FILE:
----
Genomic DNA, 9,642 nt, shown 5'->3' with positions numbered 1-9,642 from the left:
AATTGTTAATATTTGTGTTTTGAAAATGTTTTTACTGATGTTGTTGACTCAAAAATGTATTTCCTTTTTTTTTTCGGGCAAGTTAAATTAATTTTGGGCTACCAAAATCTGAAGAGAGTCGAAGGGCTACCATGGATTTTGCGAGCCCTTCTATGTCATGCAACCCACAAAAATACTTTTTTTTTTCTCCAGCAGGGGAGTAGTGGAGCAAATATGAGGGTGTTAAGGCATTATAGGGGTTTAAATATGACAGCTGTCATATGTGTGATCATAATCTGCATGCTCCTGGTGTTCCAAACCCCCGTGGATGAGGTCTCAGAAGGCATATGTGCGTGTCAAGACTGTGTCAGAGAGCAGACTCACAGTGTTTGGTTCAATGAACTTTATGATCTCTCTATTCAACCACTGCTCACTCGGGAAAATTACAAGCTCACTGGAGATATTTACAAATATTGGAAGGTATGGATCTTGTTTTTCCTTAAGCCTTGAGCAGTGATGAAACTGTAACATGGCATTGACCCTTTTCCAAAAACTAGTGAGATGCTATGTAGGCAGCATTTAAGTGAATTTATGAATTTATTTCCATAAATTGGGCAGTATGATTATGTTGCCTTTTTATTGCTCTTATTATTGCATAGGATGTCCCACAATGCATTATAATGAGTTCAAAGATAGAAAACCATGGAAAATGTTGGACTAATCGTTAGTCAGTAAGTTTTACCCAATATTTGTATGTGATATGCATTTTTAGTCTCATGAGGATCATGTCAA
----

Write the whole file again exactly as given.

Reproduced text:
Genomic DNA, 9,642 nt, shown 5'->3' with positions numbered 1-9,642 from the left:
AATTGTTAATATTTGTGTTTTGAAAATGTTTTTACTGATGTTGTTGACTCAAAAATGTATTTCCTTTTTTTTTTCGGGCAAGTTAAATTAATTTTGGGCTACCAAAATCTGAAGAGAGTCGAAGGGCTACCATGGATTTTGCGAGCCCTTCTATGTCATGCAACCCACAAAAATACTTTTTTTTTTCTCCAGCAGGGGAGTAGTGGAGCAAATATGAGGGTGTTAAGGCATTATAGGGGTTTAAATATGACAGCTGTCATATGTGTGATCATAATCTGCATGCTCCTGGTGTTCCAAACCCCCGTGGATGAGGTCTCAGAAGGCATATGTGCGTGTCAAGACTGTGTCAGAGAGCAGACTCACAGTGTTTGGTTCAATGAACTTTATGATCTCTCTATTCAACCACTGCTCACTCGGGAAAATTACAAGCTCACTGGAGATATTTACAAATATTGGAAGGTATGGATCTTGTTTTTCCTTAAGCCTTGAGCAGTGATGAAACTGTAACATGGCATTGACCCTTTTCCAAAAACTAGTGAGATGCTATGTAGGCAGCATTTAAGTGAATTTATGAATTTATTTCCATAAATTGGGCAGTATGATTATGTTGCCTTTTTATTGCTCTTATTATTGCATAGGATGTCCCACAATGCATTATAATGAGTTCAAAGATAGAAAACCATGGAAAATGTTGGACTAATCGTTAGTCAGTAAGTTTTACCCAATATTTGTATGTGATATGCATTTTTAGTCTCATGAGGATCATGTCAA